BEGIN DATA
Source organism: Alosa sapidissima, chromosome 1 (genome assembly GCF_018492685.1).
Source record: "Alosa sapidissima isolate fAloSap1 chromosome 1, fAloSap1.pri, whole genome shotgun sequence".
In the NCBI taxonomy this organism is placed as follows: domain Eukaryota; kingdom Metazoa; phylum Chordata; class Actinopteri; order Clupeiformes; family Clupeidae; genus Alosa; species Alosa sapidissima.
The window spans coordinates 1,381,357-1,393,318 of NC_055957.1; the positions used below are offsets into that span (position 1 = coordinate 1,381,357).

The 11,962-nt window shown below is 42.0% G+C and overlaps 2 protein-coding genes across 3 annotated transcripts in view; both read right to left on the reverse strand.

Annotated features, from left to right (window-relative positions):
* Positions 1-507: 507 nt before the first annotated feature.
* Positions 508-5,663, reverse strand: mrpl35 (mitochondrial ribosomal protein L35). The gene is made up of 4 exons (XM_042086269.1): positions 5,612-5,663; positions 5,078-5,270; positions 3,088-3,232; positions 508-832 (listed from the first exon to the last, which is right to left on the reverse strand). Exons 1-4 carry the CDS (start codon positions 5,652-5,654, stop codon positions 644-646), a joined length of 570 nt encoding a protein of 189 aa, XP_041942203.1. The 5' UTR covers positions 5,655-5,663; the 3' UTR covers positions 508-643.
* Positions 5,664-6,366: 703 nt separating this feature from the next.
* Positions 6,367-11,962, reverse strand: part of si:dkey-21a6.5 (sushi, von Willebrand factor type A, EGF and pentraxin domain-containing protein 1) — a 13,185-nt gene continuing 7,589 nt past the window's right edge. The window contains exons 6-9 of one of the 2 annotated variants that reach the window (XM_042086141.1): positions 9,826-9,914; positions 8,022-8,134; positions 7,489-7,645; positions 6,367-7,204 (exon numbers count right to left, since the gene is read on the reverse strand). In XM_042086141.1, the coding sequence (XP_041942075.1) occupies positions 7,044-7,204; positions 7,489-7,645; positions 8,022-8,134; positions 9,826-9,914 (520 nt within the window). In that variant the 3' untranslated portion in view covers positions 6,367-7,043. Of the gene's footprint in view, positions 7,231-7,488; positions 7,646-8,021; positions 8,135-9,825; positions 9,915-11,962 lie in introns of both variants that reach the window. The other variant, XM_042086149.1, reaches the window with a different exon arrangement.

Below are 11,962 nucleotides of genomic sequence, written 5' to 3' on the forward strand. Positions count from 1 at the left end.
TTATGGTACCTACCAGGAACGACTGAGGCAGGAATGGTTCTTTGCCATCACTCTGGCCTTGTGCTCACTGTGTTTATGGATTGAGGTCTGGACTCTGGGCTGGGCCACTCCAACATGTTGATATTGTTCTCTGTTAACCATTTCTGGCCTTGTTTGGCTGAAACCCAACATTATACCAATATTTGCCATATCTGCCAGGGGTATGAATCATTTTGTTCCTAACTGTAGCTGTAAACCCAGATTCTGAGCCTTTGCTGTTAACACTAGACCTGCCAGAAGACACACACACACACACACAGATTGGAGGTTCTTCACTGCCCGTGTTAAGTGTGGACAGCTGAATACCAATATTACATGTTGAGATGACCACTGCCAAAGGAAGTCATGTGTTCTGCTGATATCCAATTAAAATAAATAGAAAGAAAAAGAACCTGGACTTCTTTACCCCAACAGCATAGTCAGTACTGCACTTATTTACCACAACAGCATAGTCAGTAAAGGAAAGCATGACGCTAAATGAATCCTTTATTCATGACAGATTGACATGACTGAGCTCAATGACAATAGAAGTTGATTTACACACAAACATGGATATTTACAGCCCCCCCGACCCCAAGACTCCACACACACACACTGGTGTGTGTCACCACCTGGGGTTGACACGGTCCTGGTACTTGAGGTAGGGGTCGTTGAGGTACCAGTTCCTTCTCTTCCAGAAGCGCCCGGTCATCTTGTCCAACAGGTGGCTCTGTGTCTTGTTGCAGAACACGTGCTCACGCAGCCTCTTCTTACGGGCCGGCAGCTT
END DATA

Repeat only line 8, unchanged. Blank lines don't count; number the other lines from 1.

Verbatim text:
* Positions 508-5,663, reverse strand: mrpl35 (mitochondrial ribosomal protein L35). The gene is made up of 4 exons (XM_042086269.1): positions 5,612-5,663; positions 5,078-5,270; positions 3,088-3,232; positions 508-832 (listed from the first exon to the last, which is right to left on the reverse strand). Exons 1-4 carry the CDS (start codon positions 5,652-5,654, stop codon positions 644-646), a joined length of 570 nt encoding a protein of 189 aa, XP_041942203.1. The 5' UTR covers positions 5,655-5,663; the 3' UTR covers positions 508-643.